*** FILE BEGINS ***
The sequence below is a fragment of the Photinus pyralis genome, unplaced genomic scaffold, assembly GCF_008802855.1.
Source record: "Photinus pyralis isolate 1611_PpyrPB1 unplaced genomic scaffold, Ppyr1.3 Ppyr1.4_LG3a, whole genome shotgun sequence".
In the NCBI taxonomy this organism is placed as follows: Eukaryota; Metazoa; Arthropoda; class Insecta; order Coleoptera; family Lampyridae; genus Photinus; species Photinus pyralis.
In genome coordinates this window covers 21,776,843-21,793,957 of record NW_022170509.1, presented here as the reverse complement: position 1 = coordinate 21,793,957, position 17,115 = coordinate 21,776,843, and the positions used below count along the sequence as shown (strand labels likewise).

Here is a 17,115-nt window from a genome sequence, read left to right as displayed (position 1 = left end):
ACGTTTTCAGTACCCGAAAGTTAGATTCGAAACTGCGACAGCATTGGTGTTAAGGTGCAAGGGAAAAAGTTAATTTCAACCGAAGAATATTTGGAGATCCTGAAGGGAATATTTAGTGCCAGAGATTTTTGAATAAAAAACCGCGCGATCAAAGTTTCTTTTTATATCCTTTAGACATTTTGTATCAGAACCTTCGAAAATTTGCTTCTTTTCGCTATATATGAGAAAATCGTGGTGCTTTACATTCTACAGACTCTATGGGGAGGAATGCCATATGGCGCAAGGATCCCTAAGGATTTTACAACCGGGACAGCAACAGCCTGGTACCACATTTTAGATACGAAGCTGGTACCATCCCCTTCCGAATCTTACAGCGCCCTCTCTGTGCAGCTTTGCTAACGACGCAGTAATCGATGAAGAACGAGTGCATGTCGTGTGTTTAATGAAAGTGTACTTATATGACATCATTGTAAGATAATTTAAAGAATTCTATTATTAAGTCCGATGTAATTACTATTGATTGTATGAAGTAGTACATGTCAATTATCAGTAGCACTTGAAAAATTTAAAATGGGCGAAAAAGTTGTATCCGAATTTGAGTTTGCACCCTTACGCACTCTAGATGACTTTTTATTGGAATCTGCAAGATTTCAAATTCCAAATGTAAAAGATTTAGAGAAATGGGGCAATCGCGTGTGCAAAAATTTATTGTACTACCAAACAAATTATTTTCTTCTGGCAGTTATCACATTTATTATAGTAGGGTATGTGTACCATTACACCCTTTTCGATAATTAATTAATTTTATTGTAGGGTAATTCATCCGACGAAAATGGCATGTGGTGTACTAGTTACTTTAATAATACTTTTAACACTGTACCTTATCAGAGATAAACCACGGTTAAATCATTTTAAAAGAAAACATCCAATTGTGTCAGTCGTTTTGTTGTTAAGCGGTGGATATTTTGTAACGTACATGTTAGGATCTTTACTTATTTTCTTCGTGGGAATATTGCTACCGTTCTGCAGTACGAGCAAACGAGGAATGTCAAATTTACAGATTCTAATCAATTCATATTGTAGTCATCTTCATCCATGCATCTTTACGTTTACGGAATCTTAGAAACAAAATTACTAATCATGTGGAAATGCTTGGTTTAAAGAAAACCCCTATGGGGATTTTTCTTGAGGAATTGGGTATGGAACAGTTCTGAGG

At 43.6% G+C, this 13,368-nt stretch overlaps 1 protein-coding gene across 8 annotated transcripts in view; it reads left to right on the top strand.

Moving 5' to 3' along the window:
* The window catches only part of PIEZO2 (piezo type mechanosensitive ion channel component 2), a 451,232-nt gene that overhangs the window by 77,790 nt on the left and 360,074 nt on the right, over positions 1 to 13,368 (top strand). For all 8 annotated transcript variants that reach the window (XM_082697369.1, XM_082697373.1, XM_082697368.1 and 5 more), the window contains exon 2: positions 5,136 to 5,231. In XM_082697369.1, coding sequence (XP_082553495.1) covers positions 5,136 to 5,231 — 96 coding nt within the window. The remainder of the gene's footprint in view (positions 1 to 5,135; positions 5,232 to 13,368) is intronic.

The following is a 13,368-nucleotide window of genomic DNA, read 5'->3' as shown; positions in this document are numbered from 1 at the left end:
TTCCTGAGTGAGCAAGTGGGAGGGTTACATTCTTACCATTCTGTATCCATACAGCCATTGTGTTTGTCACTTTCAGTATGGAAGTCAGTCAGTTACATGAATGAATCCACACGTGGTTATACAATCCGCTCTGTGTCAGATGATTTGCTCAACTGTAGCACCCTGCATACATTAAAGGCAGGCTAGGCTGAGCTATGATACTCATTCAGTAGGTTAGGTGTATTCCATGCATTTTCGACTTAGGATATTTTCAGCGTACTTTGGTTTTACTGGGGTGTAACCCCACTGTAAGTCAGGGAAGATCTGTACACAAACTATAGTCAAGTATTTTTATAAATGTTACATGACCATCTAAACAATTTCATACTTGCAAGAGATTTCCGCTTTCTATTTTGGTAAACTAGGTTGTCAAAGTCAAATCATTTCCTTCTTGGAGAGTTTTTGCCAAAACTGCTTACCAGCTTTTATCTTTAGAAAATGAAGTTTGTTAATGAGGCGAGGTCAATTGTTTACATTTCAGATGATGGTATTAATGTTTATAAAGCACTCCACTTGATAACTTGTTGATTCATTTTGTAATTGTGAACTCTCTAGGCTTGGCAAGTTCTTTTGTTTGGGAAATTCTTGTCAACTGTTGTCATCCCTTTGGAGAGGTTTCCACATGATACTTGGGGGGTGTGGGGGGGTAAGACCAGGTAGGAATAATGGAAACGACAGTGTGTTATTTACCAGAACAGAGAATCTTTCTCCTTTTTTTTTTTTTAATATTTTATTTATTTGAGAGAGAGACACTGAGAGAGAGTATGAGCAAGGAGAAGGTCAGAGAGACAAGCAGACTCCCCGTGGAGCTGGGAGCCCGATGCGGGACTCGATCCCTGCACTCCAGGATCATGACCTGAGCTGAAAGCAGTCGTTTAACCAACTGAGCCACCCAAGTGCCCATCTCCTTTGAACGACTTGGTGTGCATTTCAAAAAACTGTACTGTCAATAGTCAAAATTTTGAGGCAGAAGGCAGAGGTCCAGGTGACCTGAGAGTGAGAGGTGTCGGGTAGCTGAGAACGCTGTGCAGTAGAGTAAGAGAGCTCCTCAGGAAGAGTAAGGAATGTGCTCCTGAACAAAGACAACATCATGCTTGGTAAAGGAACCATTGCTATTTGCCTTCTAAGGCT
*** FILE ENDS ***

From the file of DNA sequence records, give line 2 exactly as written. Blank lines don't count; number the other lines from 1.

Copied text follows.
Source record: "Photinus pyralis isolate 1611_PpyrPB1 unplaced genomic scaffold, Ppyr1.3 Ppyr1.4_LG3a, whole genome shotgun sequence".